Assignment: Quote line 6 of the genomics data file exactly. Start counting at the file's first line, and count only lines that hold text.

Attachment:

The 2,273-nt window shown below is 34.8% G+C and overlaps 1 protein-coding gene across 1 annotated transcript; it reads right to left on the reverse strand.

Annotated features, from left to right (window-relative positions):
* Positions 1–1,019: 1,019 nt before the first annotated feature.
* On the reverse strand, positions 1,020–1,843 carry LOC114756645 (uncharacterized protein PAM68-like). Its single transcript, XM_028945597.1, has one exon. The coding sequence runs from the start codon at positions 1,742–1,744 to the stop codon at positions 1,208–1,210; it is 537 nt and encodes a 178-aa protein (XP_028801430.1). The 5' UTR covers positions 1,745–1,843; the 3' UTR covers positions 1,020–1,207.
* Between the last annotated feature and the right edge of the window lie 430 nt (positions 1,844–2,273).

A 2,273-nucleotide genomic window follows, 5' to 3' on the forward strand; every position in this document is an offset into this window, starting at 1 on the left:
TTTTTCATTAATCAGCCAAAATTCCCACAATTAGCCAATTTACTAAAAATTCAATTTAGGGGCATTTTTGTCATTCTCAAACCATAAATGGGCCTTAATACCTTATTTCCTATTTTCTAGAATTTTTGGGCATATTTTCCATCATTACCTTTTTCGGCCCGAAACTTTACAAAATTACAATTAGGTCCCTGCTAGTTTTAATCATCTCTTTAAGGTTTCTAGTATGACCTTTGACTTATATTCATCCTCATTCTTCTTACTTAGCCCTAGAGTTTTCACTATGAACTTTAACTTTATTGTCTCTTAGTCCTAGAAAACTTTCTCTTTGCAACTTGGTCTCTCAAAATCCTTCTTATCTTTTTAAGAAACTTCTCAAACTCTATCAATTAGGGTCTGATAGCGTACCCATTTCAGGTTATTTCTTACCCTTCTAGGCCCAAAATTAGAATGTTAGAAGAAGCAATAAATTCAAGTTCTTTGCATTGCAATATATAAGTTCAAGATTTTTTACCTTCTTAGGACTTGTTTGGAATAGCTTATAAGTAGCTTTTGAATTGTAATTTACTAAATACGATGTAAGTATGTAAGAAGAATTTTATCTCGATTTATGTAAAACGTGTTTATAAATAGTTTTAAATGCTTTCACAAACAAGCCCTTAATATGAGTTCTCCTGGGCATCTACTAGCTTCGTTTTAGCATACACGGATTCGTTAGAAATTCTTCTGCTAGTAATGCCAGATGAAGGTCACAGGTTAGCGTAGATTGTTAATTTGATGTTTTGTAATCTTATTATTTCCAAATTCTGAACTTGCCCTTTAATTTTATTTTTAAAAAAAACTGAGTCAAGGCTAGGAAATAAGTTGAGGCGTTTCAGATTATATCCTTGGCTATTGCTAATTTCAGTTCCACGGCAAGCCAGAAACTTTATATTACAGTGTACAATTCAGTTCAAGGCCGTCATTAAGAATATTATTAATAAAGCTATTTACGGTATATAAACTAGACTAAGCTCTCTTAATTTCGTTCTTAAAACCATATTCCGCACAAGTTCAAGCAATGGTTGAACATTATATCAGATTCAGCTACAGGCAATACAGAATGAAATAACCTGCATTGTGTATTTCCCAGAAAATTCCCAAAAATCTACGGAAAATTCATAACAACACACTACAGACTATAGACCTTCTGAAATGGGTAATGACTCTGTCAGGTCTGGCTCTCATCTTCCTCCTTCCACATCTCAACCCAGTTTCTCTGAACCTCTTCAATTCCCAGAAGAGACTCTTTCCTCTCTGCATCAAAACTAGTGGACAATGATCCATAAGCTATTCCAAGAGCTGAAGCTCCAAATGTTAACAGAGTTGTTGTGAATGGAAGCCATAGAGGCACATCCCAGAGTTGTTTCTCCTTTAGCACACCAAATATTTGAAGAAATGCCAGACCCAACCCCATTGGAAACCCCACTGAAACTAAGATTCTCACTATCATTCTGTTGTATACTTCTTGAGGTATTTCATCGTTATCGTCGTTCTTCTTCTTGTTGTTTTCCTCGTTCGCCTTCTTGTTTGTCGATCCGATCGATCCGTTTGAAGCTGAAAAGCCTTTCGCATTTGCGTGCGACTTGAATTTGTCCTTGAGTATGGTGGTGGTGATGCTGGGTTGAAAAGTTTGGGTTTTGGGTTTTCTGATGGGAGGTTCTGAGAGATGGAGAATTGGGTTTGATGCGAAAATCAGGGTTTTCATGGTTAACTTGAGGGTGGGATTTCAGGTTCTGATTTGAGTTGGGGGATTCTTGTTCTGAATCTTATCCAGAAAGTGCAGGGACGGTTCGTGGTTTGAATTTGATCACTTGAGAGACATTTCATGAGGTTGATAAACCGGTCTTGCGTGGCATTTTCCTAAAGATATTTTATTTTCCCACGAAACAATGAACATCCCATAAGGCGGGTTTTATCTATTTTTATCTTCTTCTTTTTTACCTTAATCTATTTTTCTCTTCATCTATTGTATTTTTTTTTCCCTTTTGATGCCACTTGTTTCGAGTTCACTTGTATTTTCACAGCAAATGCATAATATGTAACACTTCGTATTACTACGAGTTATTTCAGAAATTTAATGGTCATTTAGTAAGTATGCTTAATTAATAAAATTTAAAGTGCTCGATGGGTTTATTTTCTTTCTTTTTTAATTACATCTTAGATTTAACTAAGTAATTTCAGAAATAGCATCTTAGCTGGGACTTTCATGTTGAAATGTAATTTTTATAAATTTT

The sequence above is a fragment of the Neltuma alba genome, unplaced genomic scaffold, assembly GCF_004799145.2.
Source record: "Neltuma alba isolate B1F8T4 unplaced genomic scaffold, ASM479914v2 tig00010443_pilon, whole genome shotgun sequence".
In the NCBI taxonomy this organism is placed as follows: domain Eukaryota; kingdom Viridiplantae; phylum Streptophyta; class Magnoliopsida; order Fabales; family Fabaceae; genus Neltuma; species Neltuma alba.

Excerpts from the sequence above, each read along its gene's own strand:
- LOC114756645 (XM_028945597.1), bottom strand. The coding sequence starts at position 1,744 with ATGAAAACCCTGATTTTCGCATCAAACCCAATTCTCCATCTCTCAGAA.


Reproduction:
A 2,273-nucleotide genomic window follows, 5' to 3' on the forward strand; every position in this document is an offset into this window, starting at 1 on the left: